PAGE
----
Representing Pine is criminal defense specialist Richard Mott of Albany. He is remembered most vividly among GreeneLand courthouse denizens for his success, against formidable obstacles, in winning an acquittal back in 1998 for Thomas J. Hall, who was charged with committing a murder outside a Catskill night club.

The prosecutor in the Hall case was then-District Attorney Edward Cloke. The acquittal prompted Mr Wilhelm, then an assistant district attorney, to seek the top job. When he won the Republican Party endorsement, Mr Cloke chose not to stand for re-election.

“FRIAR YUCK” is the alternate name that an October visitor nominates for GreeneLand’s foremost (=most capacious) resort. “We stayed 2 nights at the Friar Tuck inn for a convention of NY State Wildlife Rehabilitators,” the visitor recalls in a Trip Advisor message. “Luckily we are a benevolent, happy group that managed to laugh at how bad it was rather than get angry…. Most people in our group had to get the staff to re-clean their rooms, especially the bathrooms, before they could stand moving in. There were two confirmed reports of bedbugs….The floor plan had to have been designed by a person with mental deficiency.... Had our Board members not been smart enough to put up their OWN signs we would all have still been there today, still wandering.... The atmosphere is 1970's pseudo-Camelot kitsch and there is a smell of mold everywhere. As other reviews have mentioned, the desk staff is surly and yes, the guy screwed up my checkout as well because he 'couldn't find my record of having paid.... Finally, this may be nit-picking but they KNEW we were a group of wildlife rehabbers -- "ANIMAL PEOPLE" -- and yet they served (urk!) VEAL at every single meal. And told people it was chicken….”

“WORSE than anything in the third world," says another recent visitor, to another GreeneLand hostelry. Of the Quality Inn & Conference Center, a Trip Advisor correspondent says “I have stayed in hotels all over the world and in many developing countries, but nothing anywhere was as bad as this. I was promised Wi-Fi but it never worked and they said they couldn't get it serviced on weekends. The room smelled like a turkish prison. The heat never came on and there was no one to fix it, so we froze all night. They offered me another room to shower in the following morning, but we would have to drive there.” Moreover, a July visitor from Laguna Beach CA says the Quality Inn manager “tried to cheat us out of over $100 by charging us over the rate quoted and then being unresponsive to our requests for reimbursement. When I took it up with American Express, they wrote a letter justifying the overcharge. I then complained to Quality Inn Corporate, and they spent months researching it, saying the hotel needed to weigh in. When the hotel ‘became unresponsive’ with corporate, too, I finally (after 3 months) received a reimbursement check.”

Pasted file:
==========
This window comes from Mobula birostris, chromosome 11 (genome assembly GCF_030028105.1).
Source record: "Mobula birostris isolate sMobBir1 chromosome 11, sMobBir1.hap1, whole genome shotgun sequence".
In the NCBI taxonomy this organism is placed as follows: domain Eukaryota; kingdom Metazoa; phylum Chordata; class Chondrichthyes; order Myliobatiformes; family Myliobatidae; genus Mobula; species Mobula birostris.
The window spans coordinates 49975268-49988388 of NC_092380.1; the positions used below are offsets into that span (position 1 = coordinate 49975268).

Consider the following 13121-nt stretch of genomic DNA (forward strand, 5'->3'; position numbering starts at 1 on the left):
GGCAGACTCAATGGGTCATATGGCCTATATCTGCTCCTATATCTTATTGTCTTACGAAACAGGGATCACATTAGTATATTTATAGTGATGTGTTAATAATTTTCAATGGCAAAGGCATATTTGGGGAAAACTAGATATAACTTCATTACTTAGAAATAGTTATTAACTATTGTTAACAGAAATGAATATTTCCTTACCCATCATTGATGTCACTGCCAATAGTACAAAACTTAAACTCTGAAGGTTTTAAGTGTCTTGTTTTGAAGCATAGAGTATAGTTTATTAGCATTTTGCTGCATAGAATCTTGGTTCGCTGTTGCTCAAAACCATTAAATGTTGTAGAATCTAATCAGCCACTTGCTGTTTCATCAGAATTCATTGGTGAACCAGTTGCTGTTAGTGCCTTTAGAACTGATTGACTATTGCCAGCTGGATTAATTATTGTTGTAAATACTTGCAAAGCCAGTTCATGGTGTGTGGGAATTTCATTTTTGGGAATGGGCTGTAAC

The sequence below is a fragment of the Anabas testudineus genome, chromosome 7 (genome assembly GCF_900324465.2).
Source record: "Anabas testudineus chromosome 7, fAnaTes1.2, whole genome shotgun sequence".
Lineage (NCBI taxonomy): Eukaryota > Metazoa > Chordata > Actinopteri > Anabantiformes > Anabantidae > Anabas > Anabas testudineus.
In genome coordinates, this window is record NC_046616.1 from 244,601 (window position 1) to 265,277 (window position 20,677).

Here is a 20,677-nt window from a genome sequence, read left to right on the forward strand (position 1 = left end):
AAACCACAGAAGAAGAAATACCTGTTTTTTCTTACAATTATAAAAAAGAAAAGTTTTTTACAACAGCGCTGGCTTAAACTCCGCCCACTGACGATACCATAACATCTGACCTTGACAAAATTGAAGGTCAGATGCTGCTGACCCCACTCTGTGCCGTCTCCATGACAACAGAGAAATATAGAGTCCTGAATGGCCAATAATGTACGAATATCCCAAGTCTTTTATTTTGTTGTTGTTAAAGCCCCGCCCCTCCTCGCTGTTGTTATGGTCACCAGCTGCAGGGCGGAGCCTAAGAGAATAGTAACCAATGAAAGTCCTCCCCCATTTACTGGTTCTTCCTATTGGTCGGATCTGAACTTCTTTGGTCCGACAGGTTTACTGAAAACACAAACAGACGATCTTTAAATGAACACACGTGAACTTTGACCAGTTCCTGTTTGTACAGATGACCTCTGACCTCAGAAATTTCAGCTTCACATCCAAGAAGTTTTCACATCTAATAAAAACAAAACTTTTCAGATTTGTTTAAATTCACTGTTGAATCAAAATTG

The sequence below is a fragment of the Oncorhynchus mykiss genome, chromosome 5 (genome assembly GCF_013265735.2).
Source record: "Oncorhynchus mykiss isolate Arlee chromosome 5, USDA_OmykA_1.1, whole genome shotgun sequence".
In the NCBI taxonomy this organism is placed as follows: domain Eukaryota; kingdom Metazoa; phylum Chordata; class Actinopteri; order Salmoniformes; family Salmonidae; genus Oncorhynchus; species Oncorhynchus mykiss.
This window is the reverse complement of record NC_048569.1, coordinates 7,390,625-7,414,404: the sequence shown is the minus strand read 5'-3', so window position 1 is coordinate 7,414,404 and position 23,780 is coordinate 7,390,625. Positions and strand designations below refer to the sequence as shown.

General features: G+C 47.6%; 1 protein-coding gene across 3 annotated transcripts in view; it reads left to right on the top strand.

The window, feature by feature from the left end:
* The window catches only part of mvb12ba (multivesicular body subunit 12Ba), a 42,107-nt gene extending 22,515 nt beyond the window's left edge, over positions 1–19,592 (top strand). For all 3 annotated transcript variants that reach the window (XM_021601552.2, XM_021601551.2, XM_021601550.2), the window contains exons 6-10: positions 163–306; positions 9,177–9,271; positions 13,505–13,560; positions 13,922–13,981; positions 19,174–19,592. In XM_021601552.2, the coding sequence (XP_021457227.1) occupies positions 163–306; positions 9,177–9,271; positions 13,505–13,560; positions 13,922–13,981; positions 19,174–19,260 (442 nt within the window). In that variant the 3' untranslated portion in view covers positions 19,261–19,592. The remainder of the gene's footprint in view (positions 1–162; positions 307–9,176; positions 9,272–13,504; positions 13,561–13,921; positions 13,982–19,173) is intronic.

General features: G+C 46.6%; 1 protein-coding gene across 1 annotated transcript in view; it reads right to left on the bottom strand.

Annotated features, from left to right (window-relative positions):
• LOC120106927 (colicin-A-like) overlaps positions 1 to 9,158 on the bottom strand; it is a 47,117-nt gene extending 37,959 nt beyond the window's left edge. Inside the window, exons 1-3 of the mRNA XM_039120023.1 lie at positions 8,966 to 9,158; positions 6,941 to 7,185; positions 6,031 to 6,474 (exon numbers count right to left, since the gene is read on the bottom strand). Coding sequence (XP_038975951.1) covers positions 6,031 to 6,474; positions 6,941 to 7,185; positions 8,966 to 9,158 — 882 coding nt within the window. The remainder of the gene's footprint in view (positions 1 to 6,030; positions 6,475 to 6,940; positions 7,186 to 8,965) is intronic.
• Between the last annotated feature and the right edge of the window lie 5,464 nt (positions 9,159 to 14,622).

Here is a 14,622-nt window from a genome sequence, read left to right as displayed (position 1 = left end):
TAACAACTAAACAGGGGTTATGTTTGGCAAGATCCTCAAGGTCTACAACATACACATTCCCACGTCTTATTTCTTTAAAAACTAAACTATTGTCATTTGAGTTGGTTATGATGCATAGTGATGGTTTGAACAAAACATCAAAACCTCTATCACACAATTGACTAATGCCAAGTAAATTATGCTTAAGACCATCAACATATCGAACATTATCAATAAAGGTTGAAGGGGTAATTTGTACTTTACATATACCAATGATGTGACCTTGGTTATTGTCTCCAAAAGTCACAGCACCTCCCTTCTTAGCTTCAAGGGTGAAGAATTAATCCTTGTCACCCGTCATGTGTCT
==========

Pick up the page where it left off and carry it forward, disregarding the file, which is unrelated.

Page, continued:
TONIGHT (66 years after the Japanese bombing of Pearl Harbor):

*Sawyer Motors’ holiday kick-off party, with tree-lighting, Santa, drawings for free kids’ bicycles, games. West Bridge St, Catskill, from 6pm.

*Lex Grey sings with the Will Smith trio at Catskill Point Inn, from 8:30 pm.


*Catskill Puppet Theater presents “Ivan’s Three Wishes” at Doctorrow Center for the Arts, Hunter, from 3:30pm. 263-2063.

*Divine Enlightenment store on West Bridge St, Catskill, offers “Afternoon with the Angels” from 3 pm. Free 10-minute chair massages by Maria Elena Maurin. Optional $25 “angelic guidance.”

*Merchants of downtown Catskill offer a special holiday stroll, with store and street decorations galore, Frosty and his Snow Angels, live music by Basic Instinct, drawings for big Christmas stockings, from 5pm, with fireworks at 9.

*Catskill Point Inn offers Arabian Nights party with belly-dancing, from 9:30pm


*Athens Cultural Center hosts a series of readings, from 2pm, by writers Annie Forbes Cooper, Becky Minew, Mary Lou Becker and Ed Bloomer, with musical interludes by John Williamson. or 945-3547.

*Thomas Cole National Historic Site, at 218 Spring St, Catskill, hosts Christmas party for all comers, from 3pm, with cookies, mulled cider, ice cream punch, and Hudson River School-related gift items. 943-7465.

DECEMBER 15. Adventurer Albert Podell recounts highlights of his and partner Harold Stephens’s motor journey around the world—the longest and the last. Sponsored by Theodore S. Belfor, dentist, and Frank Cuthbert, enterpriser, at BRIK gallery, 473 Main St, Catskill, from 7pm, as a fund-raiser for the County Arts Council. Admission at $20 includes autographed copy of Who Needs A Road? 943-0145.